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April 16, 2013

Improved National Ocean Policy Implementation Plan Still Leaves Room for Concern

Sportfishing industry wants to see public access to recreation, such as fishing and boating, made a plan priority

Alexandria, VA – April 16, 2013 - The sportfishing industry supports the improvements in the administration’s final Implementation Plan for its National Ocean Policy (NOP) but still has concerns that the social, economic, public health and conservation benefits of recreational uses of our nation’s public resources did not receive the priority consideration that it deserves.

The American Sportfishing Association (ASA), which represents the sportfishing industry and the broader sportfishing community, supports the plan’s acknowledgment of the need to avoid closing off public recreational access. The plan also highlights the millions of dollars paid annually by recreational anglers in the form of excise taxes on fishing gear and state fishing license fees that go to funding management of marine resources.

“In the “plus” column, the industry is pleased to see the heightened emphasis on the role of state agencies in any kind of marine planning connected to the National Ocean Policy and the explicit statement that regions choosing to opt out of NOP-directed marine planning can do so,” said ASA President and CEO Mike Nussman.

ASA is disappointed that the NOP failed to include a broader and more pronounced acknowledgment of the need to designate public access to fishing, boating and other recreational activities as priority uses, consistent with the administration’s “America’s Great Outdoors” initiative.

Nussman further said, “We welcome the plan’s emphasis on better science and data. ASA will continue to press for more pronounced prioritization of fishery data as well as socio-economic data that more clearly reflects who is tapping our ocean resources, their actual impacts on the resources and the economic engines they are fueling.”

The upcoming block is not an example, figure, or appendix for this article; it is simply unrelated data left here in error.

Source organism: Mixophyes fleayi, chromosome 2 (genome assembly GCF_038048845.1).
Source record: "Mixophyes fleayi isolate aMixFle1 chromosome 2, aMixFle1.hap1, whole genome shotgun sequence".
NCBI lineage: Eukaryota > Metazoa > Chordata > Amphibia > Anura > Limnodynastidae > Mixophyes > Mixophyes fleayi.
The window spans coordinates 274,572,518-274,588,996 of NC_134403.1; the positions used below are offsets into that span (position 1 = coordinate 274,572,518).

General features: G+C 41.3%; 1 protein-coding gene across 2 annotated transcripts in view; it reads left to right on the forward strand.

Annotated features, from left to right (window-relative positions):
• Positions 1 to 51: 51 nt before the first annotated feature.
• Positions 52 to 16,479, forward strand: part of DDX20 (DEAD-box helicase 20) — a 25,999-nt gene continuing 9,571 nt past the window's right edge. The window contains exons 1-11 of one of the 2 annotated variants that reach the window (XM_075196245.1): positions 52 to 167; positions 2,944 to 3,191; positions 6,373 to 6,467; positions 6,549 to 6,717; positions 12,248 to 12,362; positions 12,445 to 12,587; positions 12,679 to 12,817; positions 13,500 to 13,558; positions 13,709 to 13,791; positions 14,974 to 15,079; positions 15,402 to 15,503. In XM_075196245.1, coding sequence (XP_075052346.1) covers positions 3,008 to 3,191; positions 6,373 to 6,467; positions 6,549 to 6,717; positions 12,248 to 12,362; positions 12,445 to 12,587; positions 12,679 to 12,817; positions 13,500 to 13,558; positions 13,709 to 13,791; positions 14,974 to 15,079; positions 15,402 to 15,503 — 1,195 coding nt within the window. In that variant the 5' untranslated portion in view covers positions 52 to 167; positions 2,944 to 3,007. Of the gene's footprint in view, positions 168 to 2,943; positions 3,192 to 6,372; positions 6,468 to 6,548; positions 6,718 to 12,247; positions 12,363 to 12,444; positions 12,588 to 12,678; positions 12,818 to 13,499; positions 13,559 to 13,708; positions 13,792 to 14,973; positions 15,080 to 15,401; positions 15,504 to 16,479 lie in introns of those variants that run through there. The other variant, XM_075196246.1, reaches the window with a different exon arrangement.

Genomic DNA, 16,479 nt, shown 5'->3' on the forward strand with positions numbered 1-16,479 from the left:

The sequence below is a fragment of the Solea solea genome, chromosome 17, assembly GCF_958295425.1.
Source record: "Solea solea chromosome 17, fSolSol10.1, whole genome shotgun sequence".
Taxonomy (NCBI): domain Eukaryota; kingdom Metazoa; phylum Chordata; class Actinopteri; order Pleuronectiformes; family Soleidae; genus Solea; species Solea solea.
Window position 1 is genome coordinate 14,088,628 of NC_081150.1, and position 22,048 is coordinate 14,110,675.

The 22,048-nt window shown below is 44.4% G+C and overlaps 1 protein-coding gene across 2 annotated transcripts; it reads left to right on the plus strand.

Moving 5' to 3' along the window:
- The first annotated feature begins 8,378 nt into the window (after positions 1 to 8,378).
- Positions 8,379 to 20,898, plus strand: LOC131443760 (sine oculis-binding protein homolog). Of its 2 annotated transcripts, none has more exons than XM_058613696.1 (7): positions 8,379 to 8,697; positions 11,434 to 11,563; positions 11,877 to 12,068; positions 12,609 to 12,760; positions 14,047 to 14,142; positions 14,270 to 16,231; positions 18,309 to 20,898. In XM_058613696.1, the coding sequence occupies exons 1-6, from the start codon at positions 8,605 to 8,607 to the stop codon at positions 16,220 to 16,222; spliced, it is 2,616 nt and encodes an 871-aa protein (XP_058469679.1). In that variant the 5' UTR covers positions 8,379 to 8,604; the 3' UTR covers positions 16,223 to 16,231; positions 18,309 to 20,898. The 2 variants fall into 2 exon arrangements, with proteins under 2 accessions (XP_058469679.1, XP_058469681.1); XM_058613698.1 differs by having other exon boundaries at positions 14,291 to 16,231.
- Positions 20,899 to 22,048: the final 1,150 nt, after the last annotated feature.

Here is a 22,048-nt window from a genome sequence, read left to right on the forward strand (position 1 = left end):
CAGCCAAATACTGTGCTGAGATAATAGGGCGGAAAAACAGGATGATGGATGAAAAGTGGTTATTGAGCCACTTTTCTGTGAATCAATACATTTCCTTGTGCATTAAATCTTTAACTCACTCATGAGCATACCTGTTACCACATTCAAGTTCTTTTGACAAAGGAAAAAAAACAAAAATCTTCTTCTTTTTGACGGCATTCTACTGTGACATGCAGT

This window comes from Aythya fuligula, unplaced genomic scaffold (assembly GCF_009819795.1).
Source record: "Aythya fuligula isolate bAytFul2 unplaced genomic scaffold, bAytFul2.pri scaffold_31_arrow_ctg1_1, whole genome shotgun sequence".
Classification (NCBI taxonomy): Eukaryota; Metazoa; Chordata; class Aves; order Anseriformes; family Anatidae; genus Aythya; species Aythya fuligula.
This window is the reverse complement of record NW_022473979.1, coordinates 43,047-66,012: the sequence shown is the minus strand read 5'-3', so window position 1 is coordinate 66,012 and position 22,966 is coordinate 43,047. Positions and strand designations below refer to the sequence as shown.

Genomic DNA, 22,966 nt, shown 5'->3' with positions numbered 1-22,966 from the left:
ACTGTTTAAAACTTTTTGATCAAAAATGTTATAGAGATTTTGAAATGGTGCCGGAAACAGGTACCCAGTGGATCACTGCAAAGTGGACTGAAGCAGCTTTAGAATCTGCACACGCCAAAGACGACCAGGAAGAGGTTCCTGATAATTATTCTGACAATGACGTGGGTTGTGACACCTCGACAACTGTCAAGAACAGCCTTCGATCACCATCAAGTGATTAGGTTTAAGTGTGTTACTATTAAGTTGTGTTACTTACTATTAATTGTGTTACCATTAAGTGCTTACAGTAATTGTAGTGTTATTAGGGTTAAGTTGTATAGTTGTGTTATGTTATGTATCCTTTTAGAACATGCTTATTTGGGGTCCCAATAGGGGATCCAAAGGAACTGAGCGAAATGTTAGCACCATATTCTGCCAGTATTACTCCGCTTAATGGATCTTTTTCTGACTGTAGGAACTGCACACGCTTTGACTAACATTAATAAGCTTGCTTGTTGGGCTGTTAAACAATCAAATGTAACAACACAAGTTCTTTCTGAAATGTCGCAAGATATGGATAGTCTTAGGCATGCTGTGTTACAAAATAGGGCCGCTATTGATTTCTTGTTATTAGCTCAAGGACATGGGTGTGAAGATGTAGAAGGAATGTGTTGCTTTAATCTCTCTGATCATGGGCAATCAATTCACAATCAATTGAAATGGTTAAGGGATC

Many of the nation’s 13 million saltwater anglers have witnessed a disturbing trend toward reducing access to marine recreational fishing opportunities in recent years and the Coastal and Marine Spatial Planning aspect of NOP has struck many in the sportfishing industry as a potential means for unjustified closures and limitations. The Implementation Plan does not totally dispel those concerns.

Language in the document referring to “ecologically important” areas for “focused protection” in the National Marine Sanctuary system actually points back to the anxiety the original NOP policy documents caused. But language in the document regarding pilot projects, the role of state agencies and other directives mark a move in a more sensible direction.

“Since the establishment of the NOP in 2010, ASA has continuously expressed concerns about how recreational access will be treated in the proposed marine planning. We want to ensure that the nation’s public resources remain open for American families to experience recreational pursuits, such as fishing and boating, consistent with safety and conservation goals,” said Nussman.

Nussman concluded, “Credit is due to the administration for improving significantly on past NOP policy documents and we appreciate the fact that they have been listening to us and other recreational fishing and boating groups. The increased emphasis on logical steps to improve government efficiency and agency coordination is welcome as is the de-emphasis on federally driven marine planning.”

 

– Source: American Sportfishing Association